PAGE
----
“And now the rosy-finger’d morn appears,
Shows every mournful face with tears o’erspread,
And glares on the pale visage of the dead.”
~ Iliad XIV 110 (Trans. Alexander Pope)
"Darkness and light, strife and love
are they the workings of one mind?
The features of the same face?
Oh my soul… look out through my eyes.
Look at the things you made,
all things shining."
~ Pvt Witt in The Thin Red Line
“Malick is haunted by place and nature…
In his films he is trying to capture that ghost.”
~ Sam Shepard
Midway through Terrence Malick’s The Thin Red Line (1998) (a war epic on the battle of Guadalcanal, based on the novel by James Jones) and while the battle is in full swing and bodies, napalm, grenades and bullets are flying all around, the director suddenly abandons this macrocosm of chaos for the intimacy of the microcosm of a dying man’s last moments. Attended by Capt. Staros and Cpl. Fife, a young soldier, Bead, is breathing his last. This scene of death departs from conventional war film depictions, in that it is shot from the point of view of nature. All diegetic sound is silenced and a recurring soft, hymnal music theme accompanies successive shots of foliage with sunrays washing over it from above. Finally, through dust and smoke, the thick light stream is seen penetrating an array of leaves through the myriad holes on them (the work of caterpillars, bullets?) as the young boy underneath succumbs.1
This quiet, isolated scene is an ideal illustration of a preoccupation Terrence Malick has maintained throughout his oeuvre: his films abound with scenes of a sublime nature and the toll that the human (technological) civilization is taking on it. Whether experiencing the effects of war and death through light-drenched leaves, distinguishing between free-spirited, harmoniously living naturals and intruding colonizers (as in the New World, 2005) or illustrating the introduction of industrialized farming in the as yet untamed pastures of the early 20th century Texas Panhandle (as in Days of Heaven, 1978), Malick has, through his penchant for powerful visuals and his experiential approach to cinema, filled his films with iterations of sublimity and more specifically -as I will argue- of a natural sublime redeemed triumphant over its technological counterpart. In what follows, I will attempt to explore the conception of the Longinian sublime as it emerges from Malick’s films (with emphasis on Days of Heaven and The New World), the way such an aesthetic construct is privileged through sight, sound, narrative ambiguity and the director’s philosophical outlook and how the two aforementioned models of sublimity are outlaid and contrasted.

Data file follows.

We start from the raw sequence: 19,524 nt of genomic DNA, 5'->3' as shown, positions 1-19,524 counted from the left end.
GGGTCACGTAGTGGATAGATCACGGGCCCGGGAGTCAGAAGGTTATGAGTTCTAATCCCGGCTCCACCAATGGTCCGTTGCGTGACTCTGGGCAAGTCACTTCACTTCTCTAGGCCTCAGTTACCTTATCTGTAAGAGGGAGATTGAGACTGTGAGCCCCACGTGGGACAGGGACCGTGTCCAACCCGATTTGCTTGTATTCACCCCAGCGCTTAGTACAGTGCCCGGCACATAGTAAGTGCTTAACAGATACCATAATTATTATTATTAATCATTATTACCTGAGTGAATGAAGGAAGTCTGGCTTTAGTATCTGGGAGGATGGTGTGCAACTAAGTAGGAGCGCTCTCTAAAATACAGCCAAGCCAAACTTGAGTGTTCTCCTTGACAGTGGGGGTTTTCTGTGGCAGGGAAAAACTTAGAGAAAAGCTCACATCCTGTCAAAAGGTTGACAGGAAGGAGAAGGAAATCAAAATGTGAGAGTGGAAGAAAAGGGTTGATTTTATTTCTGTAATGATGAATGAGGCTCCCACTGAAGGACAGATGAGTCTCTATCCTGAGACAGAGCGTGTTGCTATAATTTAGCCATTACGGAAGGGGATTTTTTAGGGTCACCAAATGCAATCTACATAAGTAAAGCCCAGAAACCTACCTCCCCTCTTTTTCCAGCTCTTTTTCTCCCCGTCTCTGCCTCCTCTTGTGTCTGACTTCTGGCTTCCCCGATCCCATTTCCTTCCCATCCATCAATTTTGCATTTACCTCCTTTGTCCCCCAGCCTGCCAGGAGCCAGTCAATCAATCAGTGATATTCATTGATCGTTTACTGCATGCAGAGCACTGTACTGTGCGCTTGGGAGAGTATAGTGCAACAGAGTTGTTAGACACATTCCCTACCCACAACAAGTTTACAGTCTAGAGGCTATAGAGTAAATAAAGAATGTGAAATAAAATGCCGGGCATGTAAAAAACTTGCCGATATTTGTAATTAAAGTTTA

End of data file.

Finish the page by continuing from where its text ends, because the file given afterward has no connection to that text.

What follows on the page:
Despite their philosophical preoccupations and existentialist outlook, Malick’s films haven’t received much sustained critical treatment through the years and have been regularly panned by the popular and middle-brow critical establishment, for a feature that will prove to be crucial in my analysis, namely their ambiguous, inconclusive narratives. In this spirit, Pauline Kael would call Days of Heaven “a series of pictorial effects that seem unrelated, pieced together” (Kael 1991, 177); Jonathan Rosenbaum muses that: “since Badlands his storytelling skills have atrophied” (Rosenbaum 2006); Roger Ebert complained that in The Thin Red Line “Malick isn’t sure where he is going or what he is saying” (Ebert 1999, 27) in his departure from Jones’s novel; while Leonard Maltin also diagnoses that for him “story is second priority” and that his films begin to wander without “glue” (Maltin 2009, 323; 1397). On the other side of the Atlantic, too, British and French journals have generally also adhered to this “great visuals, confusing narrative” mantra that has accompanied Malick’s films from the beginning.2
It would be fair, thus, to concur that the perception of Terrence Malick’s oeuvre has tended towards an iconoclastic, mystical (owing partly to his constant retreat from the public sphere) but narratively confusing and vague regard. Indeed, and most pertinently to my case, his pictorial sensitivity has been repeatedly characterized as tending towards the “sublime”, albeit with the more generic and impressionistic sense in which the word is usually encountered in the popular discourse3. In short, it has always been clear that in Malick the Image and not the Word, is God; in fact, as will become clear, the image is the word too, that is to say the mise-en-scene of nature assumes a narratological function.
Recently, there has been an attempt at looking into his work from a more philosophical and aesthetic vantage point. In their contribution as part of a recent edited collection, Mark Furstenau and Leslie MacAvoy put forth that Malick’s cinema can be seen as an attempt to visualize a state of being-in-the-world that is aligned with the existential philosophy of Martin Heidegger, the German philosopher to whose theories we know that Malick has been a distinguished disciple4. As for his take on the sublime, they observe that “Malick’s camera effects the upward glance to the sky, where the divine is intimated yet concealed” (Furstenau & MacAvoy 2007, 190). Stanley Cavell (Malick’s thesis supervisor at Harvard) before them, had pointed out that “the extremities and successions of beauty [in Days of Heaven] are those of a beauty left vacant, that crushes human beings”; hinting at one of the primary generative causes of the sublime (the pondering between the concrete and the metaphysical) he later adds: “one has never seen the arena between earth and heaven quite realized this way on film before” (Cavell 1979, xv-xvi). Finally, Hannah Patterson aptly notes that “Malick’s handling [of the American mythology] and his rendering of time and place ̶ of the sublime ̶ is intrinsic to his poetry” (Patterson 2007, 2)